I was supposed to, so there were a lot of long moments of silence, and I wouldn’t necessarily know that something was wrong for thirty seconds until someone sent me a confused text.

AVW: The Polyphonic Spree. They’re crazy. And there are so many of them!

CR: What is a youtube link that accurately describes you/your show?

CR: What is the most hardcore fuck-up you have done as a DJ so far?

AVW: watch?v=h7pvA4EHi08

AVW: My first show was just pretty much a disaster – I didn’t turn on most of the switches

CR: What do you want to be when you grow up? AVW: Ugh. Young?

Quick Questions to our DJs

to tell anyone... Katherine Seggerman Circa 2000? gotta be Third Eye Blind.

erwise my significant other would end up smothering me with a pillow at night. Hannah Shimabukuro: BE YODA (and laugh at science for the rest of my life). Kalli Angel: Darth Vader, definitely. Just exercise and have sex all the time, and no one will notice! Also, you’d have to stay away from libraries. Dilan Gomih: Talk like Yoda because everyone will think I’m a bad ass. Kathering Seggerman: I’d rather breathe like Darth Vader cuz it’s sexii.

Chloe Rosetti: Would you rather talk like Yoda or breathe like Darth Vader for the rest of your life? Sam Huber: Talk like Yoda - Darth Vader can’t sneak up on people. Salvador Fernandez: Talk like yoda! So my words are out order, big deal! Stephen Watty: Talk like yoda most definitely because oth-

From The Vault

by Chloe Rosetti

Chloe Rosetti: If someone played your show backwards, what Satanic message could they expect to hear? Sam Huber: Never trust a guitar solo, or anyone who beatboxes. Salvador Fernandez: Take over Canada in the name of Mexico so we have America surrounded. Mwahahah... Kendra Dawson: Get emo bangs. Don’t listen to your mom. You’d look SO CUTE in them... Stephen Watty: Played backwards it would be the michael jackson song from Free Willy. Dilan Gomih: Miley Cyrus is the anti-Christ and possibly a a man. Katherine Seggerman: SARAH PALIN 2012 SARAH PALIN 2012 SARAH PALIN 2012!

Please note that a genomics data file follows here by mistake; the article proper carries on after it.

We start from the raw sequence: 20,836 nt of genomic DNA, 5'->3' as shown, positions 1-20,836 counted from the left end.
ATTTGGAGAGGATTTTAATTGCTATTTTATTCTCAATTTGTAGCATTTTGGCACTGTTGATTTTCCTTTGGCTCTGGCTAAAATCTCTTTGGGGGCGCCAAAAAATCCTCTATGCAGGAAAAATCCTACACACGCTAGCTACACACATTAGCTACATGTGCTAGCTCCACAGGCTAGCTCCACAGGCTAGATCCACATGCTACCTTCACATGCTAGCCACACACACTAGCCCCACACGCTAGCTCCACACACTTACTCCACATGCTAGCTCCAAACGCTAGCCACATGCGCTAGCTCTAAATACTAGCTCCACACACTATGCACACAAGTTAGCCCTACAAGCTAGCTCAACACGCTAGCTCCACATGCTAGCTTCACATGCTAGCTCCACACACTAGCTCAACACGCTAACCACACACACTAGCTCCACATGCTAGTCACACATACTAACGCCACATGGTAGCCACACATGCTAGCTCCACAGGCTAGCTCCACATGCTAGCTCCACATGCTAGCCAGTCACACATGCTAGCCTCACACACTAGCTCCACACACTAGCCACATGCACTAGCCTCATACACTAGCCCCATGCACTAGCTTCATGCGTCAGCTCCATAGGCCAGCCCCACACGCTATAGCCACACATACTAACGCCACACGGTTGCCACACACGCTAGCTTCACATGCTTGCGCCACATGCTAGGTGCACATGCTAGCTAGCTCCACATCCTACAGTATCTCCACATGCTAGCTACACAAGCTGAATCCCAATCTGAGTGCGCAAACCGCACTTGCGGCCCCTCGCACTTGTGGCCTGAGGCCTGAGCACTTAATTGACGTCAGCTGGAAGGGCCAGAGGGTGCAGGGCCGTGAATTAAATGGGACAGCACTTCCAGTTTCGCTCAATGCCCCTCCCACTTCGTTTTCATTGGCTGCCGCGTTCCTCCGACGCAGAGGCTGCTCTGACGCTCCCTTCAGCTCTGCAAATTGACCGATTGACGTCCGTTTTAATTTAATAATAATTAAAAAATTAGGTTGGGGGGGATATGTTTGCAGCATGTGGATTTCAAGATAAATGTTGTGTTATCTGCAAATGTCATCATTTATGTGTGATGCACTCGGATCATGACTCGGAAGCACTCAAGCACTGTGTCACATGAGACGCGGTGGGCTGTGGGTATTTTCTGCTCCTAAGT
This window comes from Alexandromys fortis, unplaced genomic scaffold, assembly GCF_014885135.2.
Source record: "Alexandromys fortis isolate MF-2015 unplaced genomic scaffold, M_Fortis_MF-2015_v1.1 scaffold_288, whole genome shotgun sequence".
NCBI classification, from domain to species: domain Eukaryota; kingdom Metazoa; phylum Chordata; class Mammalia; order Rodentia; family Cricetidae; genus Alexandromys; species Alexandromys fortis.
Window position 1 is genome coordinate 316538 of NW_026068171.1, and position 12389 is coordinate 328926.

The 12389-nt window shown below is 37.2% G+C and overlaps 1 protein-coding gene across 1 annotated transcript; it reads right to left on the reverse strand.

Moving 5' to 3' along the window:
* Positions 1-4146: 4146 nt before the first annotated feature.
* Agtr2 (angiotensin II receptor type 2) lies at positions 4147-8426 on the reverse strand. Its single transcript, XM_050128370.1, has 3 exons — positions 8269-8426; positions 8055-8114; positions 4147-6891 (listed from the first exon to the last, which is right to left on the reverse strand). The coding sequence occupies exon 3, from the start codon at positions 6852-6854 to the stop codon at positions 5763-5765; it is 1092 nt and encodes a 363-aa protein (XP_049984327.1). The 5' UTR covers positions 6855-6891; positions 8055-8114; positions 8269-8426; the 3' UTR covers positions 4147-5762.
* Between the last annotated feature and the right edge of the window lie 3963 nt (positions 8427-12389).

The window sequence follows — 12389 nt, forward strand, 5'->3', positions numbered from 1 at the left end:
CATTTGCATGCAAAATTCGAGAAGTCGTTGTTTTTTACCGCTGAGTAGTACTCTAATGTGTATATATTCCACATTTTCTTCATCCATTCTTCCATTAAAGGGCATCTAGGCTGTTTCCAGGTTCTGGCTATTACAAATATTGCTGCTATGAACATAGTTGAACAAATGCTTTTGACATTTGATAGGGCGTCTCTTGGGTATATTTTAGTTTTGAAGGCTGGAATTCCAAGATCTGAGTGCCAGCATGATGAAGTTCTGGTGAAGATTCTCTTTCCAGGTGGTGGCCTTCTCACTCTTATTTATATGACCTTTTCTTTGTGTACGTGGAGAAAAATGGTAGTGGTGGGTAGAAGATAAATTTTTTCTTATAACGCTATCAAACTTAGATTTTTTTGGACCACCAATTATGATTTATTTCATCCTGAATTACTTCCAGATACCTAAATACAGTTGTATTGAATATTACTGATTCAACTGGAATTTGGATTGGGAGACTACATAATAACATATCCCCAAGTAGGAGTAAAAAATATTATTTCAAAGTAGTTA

Chloe Rosetti: Who was your music idol, circa 2000? Sam Huber: Nelly. But we don’t talk about that... Salvador Fernandez: Vicente Fernández, cuz it was the first cd I bought, which happened around that time (mariachi never dies for me) Kendra Dawson: Eiffel 65 Stephen Watty: My music idols circa 2000 were definitely the guys from the boy band 5ive...haha just kidding (No, sadly I’m really not...) Hannah Shimabukuro: Eddie Kendricks of the Temptations!! Not that I knew it at the time. He was just “the cute one.” Kalli Angel: Probably Nickel Creek, or maybe Jesse Cook. Dilan Gomih John Mayer, but you have to promise not


Kona Triangle, Sing a New Sapling Into Existence (2009, Porter Records) by Chloe Rosetti

For two semesters, I had a show called Parenthesis the Night, on which I explored the darker, more meditative, more demented side of the electronic spectrum. Now I have a new show with WYBC’s lovely and talented Music Director, Taja Cheek. Our jam is called WTF Weekly, where

we explore the “WTF” music genre now available at WYBC’s newly re-shelved and re-organized music library. This genre encompasses everything that doesn’t fit nicely into other, more standard musical classifications, bringing us many an indescribable gem during our weekly musical


wanderings. One such evening we happened upon the majestic Kona Triangle, love-child of electronic veterans Keaver & Brause and Lone (Matt Cutler). If you’re a musical anarchist like Taja and myself, then nothing should make your ears prick up more than the phrase “side-project”—perhaps a one-time thing, Kona Triangle is everything too synthesizer for Keaver & Brause and everything too musique-concrète for Lone, all the while retaining the hiphoptronic influences of both. The album begins in a peacefully unsettling way with the tracks “Heavens Gate” and “Shine A Light,” creating an atmosphere characteristic of both artists’ work. Heading into the third track, “Pinchbeck,” it should come as no surprise that Lone lists Boards of Canada as one of his major influences. Hauntingly beautiful in the vein of some of the most uncanny physical deformations, lovers of Amon Tobin should pick this up straighta-